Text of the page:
...the '06 Open began with the knowledge that it would be Andre Agassi's final go-around in his Hall of Fame career, as the 36-year old American had announced beforehand that he would retire following the event. No one knew what to expect from him (or his ailing back), as he'd managed to make an unexpected run to the final at Flushing Meadows one year earlier. Surely everyone wished for a Connorsican run deep into the tournament's second week, but in their collective heart of hearts they knew it wasn't a likely scenario. That being the case, one final classic Agassi match under the lights of Ashe would be worth its weight in gold (and lasting tennis memories). As it turned out, Cyprus showman Marcos Baghdatis helped Andre oblige the masses.

Alas, it would be Agassi's final victory as a professional, as his storied career would end one round later. But it was something to hold onto forever.

Day 4.5 - "Late Night with Andre"

Andre Agassi is squeezing every last drop of emotion and drama out of the final Act of his career playing out at the U.S. Open.

Thursday night at Arthur Ashe Stadium, for a while, looked as if it was going to include a surprisingly routine win for the 36-year old American over #8-seeded Marcos Baghdatis, fifteen years his junior and runner-up at the Australian Open this year before his semifinal run at Wimbledon earlier this summer. The Cypriot was curiously off his game and perhaps distracted by the atmosphere that made the homemade signs that read "Andre's House" seem perfectly appropriate.

Agassi won the first two sets 6-4/6-4 and was on his way to an under-two hour victory. Baghdatis seemed to sense that the crowd wanted Agassi to survive to fight another day more than it desired a great, epic match, and he seemed willing to oblige as he watched "the wave" travel round the stadium with a grin on his face. He seemed to want no part in playing the villain in Agassi's Superman play. Boy, was that assumption wrong. As it turned out, Baghdatis turned the big afterschool party into another unforgettable episode of "Late Night with Andre."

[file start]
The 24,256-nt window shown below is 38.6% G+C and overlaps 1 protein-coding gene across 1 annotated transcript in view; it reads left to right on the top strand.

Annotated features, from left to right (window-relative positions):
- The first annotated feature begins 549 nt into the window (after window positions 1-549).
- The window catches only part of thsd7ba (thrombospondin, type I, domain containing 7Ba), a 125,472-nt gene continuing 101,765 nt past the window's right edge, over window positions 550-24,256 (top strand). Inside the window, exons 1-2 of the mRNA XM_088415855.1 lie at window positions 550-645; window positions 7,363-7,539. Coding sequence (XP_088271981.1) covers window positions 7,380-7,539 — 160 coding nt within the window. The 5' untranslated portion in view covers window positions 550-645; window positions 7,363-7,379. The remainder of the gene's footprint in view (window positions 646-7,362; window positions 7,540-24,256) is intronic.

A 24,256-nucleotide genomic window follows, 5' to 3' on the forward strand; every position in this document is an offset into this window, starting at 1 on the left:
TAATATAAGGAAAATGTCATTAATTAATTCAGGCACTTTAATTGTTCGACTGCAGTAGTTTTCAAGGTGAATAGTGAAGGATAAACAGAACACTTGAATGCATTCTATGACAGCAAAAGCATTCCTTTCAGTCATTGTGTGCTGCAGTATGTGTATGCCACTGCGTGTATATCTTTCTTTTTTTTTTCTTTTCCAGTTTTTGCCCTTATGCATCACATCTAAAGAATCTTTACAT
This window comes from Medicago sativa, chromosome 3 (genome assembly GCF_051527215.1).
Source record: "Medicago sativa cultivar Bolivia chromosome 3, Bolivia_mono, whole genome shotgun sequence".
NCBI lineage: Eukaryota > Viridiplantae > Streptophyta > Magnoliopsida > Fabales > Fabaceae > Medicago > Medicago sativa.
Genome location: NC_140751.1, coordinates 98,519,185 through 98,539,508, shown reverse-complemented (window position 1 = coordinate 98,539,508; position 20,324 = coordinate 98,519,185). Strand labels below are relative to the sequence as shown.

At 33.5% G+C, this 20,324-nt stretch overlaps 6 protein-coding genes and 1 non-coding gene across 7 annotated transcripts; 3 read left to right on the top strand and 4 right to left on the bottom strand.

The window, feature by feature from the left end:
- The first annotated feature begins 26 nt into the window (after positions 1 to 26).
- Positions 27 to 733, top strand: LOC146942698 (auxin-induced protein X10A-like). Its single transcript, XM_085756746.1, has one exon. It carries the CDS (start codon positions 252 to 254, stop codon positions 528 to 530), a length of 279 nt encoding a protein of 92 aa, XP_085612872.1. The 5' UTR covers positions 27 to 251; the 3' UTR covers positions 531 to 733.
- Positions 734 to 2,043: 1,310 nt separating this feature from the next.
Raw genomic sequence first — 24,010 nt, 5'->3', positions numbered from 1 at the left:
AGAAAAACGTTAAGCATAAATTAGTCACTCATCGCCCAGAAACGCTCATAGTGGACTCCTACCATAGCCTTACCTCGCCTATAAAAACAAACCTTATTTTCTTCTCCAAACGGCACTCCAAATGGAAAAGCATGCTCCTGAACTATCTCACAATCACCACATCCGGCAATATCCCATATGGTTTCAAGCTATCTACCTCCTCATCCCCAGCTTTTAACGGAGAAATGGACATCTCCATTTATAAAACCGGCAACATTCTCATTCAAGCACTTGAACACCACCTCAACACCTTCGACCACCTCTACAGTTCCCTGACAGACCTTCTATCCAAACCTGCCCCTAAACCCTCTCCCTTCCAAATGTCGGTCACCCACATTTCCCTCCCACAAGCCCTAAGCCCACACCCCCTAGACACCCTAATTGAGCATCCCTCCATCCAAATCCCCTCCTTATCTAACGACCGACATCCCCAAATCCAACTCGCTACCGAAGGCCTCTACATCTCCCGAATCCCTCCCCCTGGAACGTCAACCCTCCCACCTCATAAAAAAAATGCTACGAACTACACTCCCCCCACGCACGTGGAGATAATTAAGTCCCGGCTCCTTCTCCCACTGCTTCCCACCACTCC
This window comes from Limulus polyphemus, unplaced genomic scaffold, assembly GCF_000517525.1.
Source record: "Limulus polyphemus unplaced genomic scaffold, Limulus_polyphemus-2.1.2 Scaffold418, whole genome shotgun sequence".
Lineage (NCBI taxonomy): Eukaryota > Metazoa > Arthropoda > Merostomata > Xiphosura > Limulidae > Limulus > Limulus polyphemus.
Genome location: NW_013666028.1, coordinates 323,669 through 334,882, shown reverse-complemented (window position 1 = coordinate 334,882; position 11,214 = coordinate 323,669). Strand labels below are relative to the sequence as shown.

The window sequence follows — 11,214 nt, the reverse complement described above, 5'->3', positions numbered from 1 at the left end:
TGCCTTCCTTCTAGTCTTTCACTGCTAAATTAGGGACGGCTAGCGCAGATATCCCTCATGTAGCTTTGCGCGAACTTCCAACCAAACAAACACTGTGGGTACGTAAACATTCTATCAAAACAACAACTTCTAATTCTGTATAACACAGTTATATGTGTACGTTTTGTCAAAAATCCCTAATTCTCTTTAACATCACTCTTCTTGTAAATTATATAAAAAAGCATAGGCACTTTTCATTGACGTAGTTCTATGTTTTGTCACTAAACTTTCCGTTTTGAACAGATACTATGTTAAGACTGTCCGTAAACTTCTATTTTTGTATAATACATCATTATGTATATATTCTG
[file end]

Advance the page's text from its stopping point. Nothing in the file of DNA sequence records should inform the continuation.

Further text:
Move over, David Letterman.

Baghdatis is one of the most exciting and excitable players on tour, and he proved it once again on perhaps the sport's biggest stage in this 2nd Round match. As he began to pump himself up with brilliant shotmaking and pounded his chest as he showed the heart that makes him so fun to watch, he claimed the 3rd set 6-3 and roared back from a 0-4 deficit in the 4th to knot the match with a 7-5 win.

Then things really got weird... in a matter of minutes, we were only an episode of projectile vomiting away from seeing a Stephen King novella play out before our eyes. (Well, that or one of those old Pete Sampras matches where he's tossing his lunch in the corner of the court in between hitting blistering forehands down the line.)

As the 5th set turned into a game-by-game fight for the continuation of Agassi's career, at 4-4 Deuce on Agassi's serve Baghdatis was suddenly struck with leg cramps that alternately sent him crumpled into a heap on the court, bent over in the corner, hopping around like a mad kangaroo, or hobbling from side to side like a stoop-backed great-grandfather.

Suddenly, we had something different altogether.

But rather than fold, Baghdatis began going for outright Sampras-like winners early in points, while Agassi became tentative and/or perplexed about how to play a hampered opponent backed into a corner and throwing out any and every weapon at his disposal simply to keep from shriveling up into a raisin in front of 20,000-plus spectators. Eight deuces later, Agassi finally won the game.


The match had turned into a classic before everyone's eyes, with Agassi's career (and tired back?) teetering in the balance, and everyone wondering whether that 20-minute cortisone shot would last as the match time ticked past 3:30 and 12:30am (again) quickly approached.

In the end, when Baghdatis' final shot sailed past the baseline and a relieved Agassi approached the net, everyone in the stands was allowed to breath again. The legend was still alive and kicking (even if he won't be able to stand up in the morning).